Malaysia’s interest in overseas real estate, notably in Australia and the UK, has increased, supported by a weaker pound and a softer AUD (Australian dollar), as the domestic market in the Southeast Asian country continues to underperform.
“Malaysian capital continues to target Australian real estate mainly due to some key drivers, firstly both currencies devalued at similar rates over the past 18 months,” says Nick Charlton, from JLL’s Capital Markets team in Malaysia.
“Following Brexit, local investors have also started to look at the UK as well.”
“Before the referendum, the RM (Malaysian Ringgit) was too weak against the British pound to be attractive for Malaysian investors.”
The RM has gained about 1.94 percent against the Australian dollar and about 17 percent against the pound year-to-date.
“Most investors in Malaysia cite the security of tenure and long lease terms that are available in Australia at similar or slightly better yields than what can be found on prime commercial property in Kuala Lumpur,” says Charlton. Growth in the local Malaysian real estate market has slowed due to government measures to cool the sector as well as an economy that has been negatively impacted by falling commodity prices, he adds.
“Some prime office properties in Kuala Lumpur are transacting at circa 4 percent net yield and below compared to Sydney,” he adds. In Australia, effective rental growth for commercial properties in Sydney and Melbourne is forecast at around 12 percent and 10 percent over next two years respectively. Yield spreads as at the second-quarter of this year are trading at a 288 basis point, which is more than double long-term averages.
Malaysian investment interest in overseas real estate markets has been largely led by those previously educated overseas or families who have sent their children overseas for education. “As such they are are comfortable investing in a country with which they are familiar,” explains Charlton.
“The potent mix of education and property is playing a bigger role in dictating the flow of global private capital into real estate investments, especially in the residential sector” says Ali Meadows, JLL’s Head of Global Capital Markets, Asia Pacific. “Top destinations have so far included London, New York and Sydney.”
With increased Malaysian interest in Australian and UK properties, the number of Shariah-compliant funds being set up overseas to tap investment appetite from Muslim investors has also risen. Last month, Australia’s Islamic investment company, Crescent Wealth, and KAF Investment Funds, a Malaysian investment manager, launched the KAF Australia Islamic Property Fund. The KAF Australia Islamic Property Fund (KAIPF) is Malaysia’s first fund to give non-institutional investors direct access to Australian commercial property. This feeder fund invests into Australia’s leading Islamic property fund, the Crescent Diversified Property Fund.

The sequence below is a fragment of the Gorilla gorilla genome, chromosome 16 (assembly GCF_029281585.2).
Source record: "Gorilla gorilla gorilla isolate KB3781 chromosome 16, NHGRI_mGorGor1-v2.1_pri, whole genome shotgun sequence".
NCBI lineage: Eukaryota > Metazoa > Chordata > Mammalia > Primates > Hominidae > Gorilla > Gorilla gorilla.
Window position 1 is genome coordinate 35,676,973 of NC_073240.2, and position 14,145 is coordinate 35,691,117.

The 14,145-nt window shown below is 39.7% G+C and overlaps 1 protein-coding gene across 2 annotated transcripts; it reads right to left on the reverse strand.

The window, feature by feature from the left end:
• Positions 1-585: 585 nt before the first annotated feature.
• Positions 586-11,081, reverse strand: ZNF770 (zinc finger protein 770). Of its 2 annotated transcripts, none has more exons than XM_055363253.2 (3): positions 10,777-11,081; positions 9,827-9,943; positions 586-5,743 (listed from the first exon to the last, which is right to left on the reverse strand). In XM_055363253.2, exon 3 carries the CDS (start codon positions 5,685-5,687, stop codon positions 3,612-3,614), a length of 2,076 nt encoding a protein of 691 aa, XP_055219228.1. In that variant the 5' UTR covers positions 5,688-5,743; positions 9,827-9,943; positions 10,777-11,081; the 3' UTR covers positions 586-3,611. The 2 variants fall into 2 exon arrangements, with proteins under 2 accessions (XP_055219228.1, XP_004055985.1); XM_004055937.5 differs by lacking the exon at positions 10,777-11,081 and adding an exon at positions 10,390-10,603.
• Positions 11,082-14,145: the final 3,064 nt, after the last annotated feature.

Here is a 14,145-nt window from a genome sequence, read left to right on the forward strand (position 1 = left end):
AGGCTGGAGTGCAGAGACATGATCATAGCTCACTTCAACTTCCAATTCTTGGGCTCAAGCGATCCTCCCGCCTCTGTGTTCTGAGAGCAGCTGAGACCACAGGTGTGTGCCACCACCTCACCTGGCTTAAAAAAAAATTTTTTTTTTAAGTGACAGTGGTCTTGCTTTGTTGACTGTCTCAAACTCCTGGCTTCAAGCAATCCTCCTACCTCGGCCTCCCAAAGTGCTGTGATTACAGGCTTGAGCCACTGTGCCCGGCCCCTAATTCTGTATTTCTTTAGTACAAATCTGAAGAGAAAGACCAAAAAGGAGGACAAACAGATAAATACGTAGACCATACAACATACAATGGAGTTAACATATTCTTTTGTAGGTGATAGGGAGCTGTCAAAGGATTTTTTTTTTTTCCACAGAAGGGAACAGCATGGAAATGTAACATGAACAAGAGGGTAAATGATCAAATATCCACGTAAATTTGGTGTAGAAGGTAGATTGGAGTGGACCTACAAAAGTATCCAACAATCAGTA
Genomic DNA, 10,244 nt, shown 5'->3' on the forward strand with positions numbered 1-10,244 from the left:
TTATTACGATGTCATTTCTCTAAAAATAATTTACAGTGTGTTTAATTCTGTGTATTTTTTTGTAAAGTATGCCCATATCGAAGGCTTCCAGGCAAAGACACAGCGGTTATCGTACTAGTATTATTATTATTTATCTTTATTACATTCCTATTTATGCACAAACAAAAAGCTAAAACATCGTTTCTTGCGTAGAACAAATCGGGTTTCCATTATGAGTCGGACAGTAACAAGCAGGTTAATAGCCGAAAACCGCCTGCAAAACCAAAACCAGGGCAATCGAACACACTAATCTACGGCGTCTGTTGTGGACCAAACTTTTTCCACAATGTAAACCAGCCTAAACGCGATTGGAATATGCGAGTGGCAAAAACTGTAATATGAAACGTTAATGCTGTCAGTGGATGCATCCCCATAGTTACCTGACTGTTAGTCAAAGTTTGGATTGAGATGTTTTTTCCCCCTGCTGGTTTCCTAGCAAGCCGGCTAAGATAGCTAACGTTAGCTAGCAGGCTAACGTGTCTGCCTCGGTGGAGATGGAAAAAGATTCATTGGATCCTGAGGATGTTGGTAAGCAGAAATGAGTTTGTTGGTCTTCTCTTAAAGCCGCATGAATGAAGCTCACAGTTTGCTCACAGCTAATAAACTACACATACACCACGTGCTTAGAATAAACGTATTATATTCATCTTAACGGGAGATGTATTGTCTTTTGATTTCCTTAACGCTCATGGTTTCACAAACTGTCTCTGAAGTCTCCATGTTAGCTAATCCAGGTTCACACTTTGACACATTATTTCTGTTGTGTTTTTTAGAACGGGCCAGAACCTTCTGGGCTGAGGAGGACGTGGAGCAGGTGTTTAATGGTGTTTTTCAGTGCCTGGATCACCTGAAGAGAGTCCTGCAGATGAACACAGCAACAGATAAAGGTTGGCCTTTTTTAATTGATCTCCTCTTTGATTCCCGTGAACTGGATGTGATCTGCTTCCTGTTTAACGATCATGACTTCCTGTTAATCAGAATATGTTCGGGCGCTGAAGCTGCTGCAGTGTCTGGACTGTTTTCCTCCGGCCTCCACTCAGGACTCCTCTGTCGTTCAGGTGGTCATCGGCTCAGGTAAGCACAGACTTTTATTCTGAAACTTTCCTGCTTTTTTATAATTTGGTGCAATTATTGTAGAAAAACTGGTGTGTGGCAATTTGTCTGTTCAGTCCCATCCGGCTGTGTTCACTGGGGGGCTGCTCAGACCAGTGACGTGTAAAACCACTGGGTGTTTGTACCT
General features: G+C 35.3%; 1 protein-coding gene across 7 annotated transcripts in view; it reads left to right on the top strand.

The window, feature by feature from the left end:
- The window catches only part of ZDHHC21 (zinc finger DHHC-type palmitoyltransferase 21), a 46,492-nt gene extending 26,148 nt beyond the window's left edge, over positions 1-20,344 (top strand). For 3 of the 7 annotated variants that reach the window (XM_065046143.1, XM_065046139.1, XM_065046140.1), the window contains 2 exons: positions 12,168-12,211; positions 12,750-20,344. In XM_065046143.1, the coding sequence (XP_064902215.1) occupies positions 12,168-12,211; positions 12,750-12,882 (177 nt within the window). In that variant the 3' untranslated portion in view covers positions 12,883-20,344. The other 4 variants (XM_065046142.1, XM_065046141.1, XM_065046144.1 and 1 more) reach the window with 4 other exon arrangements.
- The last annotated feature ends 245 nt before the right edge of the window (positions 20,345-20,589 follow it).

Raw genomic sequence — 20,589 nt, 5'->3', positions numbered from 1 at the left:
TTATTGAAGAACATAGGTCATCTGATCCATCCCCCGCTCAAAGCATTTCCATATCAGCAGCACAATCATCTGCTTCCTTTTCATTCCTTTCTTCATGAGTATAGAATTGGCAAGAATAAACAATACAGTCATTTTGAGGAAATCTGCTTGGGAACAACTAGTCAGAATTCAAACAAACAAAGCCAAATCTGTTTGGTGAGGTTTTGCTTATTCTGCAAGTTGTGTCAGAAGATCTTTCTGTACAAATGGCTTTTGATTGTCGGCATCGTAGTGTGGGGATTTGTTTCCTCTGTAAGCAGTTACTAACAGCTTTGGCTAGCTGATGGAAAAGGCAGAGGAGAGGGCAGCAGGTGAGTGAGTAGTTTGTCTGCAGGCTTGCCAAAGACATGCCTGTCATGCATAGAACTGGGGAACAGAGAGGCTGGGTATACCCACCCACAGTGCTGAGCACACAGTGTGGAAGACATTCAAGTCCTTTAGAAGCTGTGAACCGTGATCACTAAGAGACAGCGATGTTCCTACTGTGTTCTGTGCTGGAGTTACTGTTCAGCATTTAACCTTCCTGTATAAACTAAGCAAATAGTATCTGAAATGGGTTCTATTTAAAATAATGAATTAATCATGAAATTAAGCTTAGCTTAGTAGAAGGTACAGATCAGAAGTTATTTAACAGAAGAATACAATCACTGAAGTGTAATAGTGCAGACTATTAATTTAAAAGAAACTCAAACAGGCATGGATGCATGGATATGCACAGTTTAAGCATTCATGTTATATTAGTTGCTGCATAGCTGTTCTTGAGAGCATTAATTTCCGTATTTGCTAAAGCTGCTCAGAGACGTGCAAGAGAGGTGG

While Shariah-compliant investment has had a presence in the UK for more than 30years, drawing investors mainly from the Middle East, but only in the last decade has the sector developed rapidly. Among the notable players in the real estate sector included London Central Portfolio and Gatehouse Bank.
With Muslims representing a quarter of the world’s population, and an increasing number of conventional finance investors seeking ethical and uncomplicated instruments following the 2008 financial crisis, the potential for growth in Islamic finance is widely regarded to be an immense source for investment opportunities.
Among Malaysia’s government-linked funds, the Employees Provident Fund (EPF), Kumpulan Wang Persarran (Diperbadankan), known as KWAP, Permodalan Nasional Bhd (PNB), who looks after bumiputra investment, and pilgrims fund Tabung Haji have been among the most active buyers of overseas properties in recent years.
EPF’s real estate assets include 65 Fleet Street in London and the Battersea Power Station in the U.K.
Among prominent Malaysian investors who are active in Australian real estate are CIMB Trust Capital and Starhill’s Global Reit, whose biggest shareholder is Malaysia’s YTL Corporation.
For a product to be Shariah-compliant, it has to be approved by notable religious scholars well-versed in the Quran.